Jharrel Jerome Reacts to the 16 Emmy Nominations for ‘When They See Us’ & Meeting Oprah Winfrey (Exclusive)
By Stacy Lambe
When the nominees for the 71st Primetime Emmy Awards were announced on Tuesday, breakout star Jharrel Jerome was surprised to hear his name listed as one of the contenders for Outstanding Lead Actor in a Limited Series or Movie. Only 21 years old, he’s fairly new to acting, having only appeared in the Oscar-winning film Moonlight and the Audience Network series adaptation of Stephen King’s Mr. Mercedes. While both proved that the rising star had plenty of charisma and acting ability, it wasn’t until he portrayed Korey Wise in Ava DuVernay’s Central Park Five series, When They See Us, that the industry sat up and took notice.
As soon at the limited series debuted on Netflix, it was clear that he was one to watch. The actor not only earned Emmy buzz and rave reviews, but DuVernay said he was deserving of all the same opportunities that his former high school peer, Ansel Elgort, was getting in Hollywood while Oprah Winfrey took to Instagram to demand a standing ovation for his performance. A few short months later, Jerome is riding high, vying for his first Emmy alongside esteemed actors Mahershala Ali, Benecio del Toro, Hugh Grant, Jared Harris and Sam Rockwell.
Including Jerome, When They See Us earned a total of 16 Emmy nominations. The series is up for Outstanding Limited Series, with Niecy Nash, Michael K. Williams and four others vying in the other three acting categories.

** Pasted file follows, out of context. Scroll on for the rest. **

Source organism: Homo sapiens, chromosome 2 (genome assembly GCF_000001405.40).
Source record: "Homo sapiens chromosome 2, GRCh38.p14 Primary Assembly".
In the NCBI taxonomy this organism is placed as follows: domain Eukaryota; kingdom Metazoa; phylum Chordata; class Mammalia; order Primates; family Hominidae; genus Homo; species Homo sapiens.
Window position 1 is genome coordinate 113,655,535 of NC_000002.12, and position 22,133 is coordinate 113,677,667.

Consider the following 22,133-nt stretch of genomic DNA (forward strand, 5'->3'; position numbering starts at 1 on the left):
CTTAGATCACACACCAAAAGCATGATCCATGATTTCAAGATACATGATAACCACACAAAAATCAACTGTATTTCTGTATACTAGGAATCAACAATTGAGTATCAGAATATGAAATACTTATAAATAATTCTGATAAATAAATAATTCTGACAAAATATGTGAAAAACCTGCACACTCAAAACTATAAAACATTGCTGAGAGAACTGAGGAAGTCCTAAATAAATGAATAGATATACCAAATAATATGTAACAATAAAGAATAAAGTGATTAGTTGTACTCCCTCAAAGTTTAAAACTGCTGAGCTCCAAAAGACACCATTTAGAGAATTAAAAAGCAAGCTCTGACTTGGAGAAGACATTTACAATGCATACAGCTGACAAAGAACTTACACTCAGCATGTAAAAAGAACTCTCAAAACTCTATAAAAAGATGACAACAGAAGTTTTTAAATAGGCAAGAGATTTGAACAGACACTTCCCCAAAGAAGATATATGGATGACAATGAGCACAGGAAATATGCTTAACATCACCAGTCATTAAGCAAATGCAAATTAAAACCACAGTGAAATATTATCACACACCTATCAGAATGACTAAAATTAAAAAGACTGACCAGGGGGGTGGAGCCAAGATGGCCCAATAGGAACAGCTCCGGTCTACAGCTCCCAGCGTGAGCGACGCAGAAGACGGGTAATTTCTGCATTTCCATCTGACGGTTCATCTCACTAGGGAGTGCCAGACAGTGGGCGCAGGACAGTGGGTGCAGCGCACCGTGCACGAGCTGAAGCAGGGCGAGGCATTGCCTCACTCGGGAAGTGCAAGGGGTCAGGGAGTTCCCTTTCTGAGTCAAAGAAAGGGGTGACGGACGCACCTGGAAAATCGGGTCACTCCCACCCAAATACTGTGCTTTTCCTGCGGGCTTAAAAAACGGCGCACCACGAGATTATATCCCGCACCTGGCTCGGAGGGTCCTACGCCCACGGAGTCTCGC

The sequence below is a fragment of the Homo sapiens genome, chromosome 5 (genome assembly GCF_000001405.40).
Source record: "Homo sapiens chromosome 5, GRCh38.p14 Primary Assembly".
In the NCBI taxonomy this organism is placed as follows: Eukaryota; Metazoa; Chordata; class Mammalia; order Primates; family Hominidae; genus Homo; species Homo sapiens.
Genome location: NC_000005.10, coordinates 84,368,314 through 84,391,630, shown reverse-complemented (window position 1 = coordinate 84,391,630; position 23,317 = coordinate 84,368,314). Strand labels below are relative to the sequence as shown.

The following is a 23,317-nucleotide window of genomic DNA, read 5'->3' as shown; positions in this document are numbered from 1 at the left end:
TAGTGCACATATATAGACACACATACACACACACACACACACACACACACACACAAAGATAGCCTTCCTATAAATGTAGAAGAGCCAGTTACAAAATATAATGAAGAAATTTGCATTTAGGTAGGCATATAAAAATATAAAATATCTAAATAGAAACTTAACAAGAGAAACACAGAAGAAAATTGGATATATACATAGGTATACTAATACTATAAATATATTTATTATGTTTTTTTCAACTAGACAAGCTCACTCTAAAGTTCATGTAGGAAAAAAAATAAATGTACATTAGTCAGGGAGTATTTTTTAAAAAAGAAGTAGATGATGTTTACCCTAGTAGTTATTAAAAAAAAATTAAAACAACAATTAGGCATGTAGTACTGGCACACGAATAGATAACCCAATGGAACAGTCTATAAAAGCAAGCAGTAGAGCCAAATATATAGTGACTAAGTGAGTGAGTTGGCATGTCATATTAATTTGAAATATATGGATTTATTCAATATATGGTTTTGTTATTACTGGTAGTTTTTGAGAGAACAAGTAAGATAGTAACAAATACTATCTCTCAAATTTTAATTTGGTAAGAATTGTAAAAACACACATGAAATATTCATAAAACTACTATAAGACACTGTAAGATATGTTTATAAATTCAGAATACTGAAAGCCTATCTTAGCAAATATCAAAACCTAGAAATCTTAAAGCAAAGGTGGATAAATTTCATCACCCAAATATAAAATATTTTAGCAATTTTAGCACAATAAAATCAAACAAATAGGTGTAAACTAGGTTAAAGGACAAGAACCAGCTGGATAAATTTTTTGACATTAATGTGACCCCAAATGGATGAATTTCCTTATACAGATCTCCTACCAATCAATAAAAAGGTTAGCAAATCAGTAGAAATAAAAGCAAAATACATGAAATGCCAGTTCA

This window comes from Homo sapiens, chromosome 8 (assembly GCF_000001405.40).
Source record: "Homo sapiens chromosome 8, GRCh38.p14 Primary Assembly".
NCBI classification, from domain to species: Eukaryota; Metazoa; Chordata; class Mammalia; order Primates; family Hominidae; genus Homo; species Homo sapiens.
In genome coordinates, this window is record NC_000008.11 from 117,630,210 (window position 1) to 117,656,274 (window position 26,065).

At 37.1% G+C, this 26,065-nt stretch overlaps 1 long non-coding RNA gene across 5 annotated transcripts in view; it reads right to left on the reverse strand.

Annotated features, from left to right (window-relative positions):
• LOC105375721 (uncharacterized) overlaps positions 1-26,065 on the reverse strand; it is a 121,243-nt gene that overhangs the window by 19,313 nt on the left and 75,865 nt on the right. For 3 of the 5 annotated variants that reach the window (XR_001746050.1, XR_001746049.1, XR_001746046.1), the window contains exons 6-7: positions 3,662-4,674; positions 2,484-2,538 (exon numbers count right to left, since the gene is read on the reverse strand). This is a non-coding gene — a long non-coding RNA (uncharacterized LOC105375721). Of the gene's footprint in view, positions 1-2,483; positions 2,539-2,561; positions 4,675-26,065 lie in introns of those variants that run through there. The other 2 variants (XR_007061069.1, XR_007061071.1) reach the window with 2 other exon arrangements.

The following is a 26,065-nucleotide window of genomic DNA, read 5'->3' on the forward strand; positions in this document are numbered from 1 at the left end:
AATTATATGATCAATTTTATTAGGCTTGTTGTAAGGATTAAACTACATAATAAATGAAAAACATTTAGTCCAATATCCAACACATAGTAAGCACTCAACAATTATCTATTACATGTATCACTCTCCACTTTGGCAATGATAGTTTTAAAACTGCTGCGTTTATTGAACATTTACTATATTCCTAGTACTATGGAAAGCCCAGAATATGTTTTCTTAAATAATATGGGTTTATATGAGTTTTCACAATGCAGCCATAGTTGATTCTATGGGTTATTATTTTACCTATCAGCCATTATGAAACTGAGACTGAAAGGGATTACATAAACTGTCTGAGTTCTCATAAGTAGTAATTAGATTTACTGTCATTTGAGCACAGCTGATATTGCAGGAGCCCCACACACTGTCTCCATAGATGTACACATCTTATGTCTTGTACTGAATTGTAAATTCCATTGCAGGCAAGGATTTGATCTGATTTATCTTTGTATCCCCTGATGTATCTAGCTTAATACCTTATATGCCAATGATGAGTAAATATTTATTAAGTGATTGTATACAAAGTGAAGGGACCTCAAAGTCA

While speaking with ET, the actor revealed where he was when he heard the news, what it means to be nominated and how the series has impacted his career.
ET: I don’t even know if you could put this into words, but what does this nomination mean for you?
Jharrel Jerome: I can’t put it into words. [I’m] having a hard time. All morning, I’ve been trying to figure out, “What do I say? How do I say it?” But I can’t even figure out. I just know that I feel so honored to be a part of this category with the men who are a part of this category. I’m so honored to be even considered in this mind frame at all. It’s a blessing, you know. I feel like I’m on cloud nine. I feel like I’m dreaming. I feel like I’m gonna wake up in, like, two hours. But it’s real, man.
Where were you when you heard the news that you were nominated? Were you watching the nominations? Who were you with?
I flew into New York so I could be with family and friends. And so, I was in a restaurant next to my hotel with some close friends from high school, and my manager, and my mom was on the way. I took my phone out and I watched the live video right on my table. It was, like, leaning on the plate and we were just watching it. It was the first category! It was funny because I was gonna go use the bathroom and my manager was like, “You’ve got time. Don’t worry. You know it’s not gonna come ‘til later.” And then I come back and it’s happening right there. So I freaked out… They listed the names -- and obviously they deserve it, you know -- and then it came to my name and I freaked out. I flipped out. Everyone in the restaurant freaked out. They thought someone had passed out on our table. People were like, “What’s going on?”
Who was the first person that you called? You just mentioned that your mom was on her way, so did you call her?
She was the very first person I called.
What did you say? What did she say? Was it just screaming?
It was just screaming and crying in the middle of the New York City streets. She was like, “You did it! You did it! You did it!” I can’t even remember what I was saying. I think I was just saying -- I was crying and saying, “It happened! This is happening.” But yeah, she was the first person I called, and my dad was the second.
We heard that she is going to be your date at the Emmys. What is that going to mean to have your mom there to see you for your first Primetime Emmy nomination?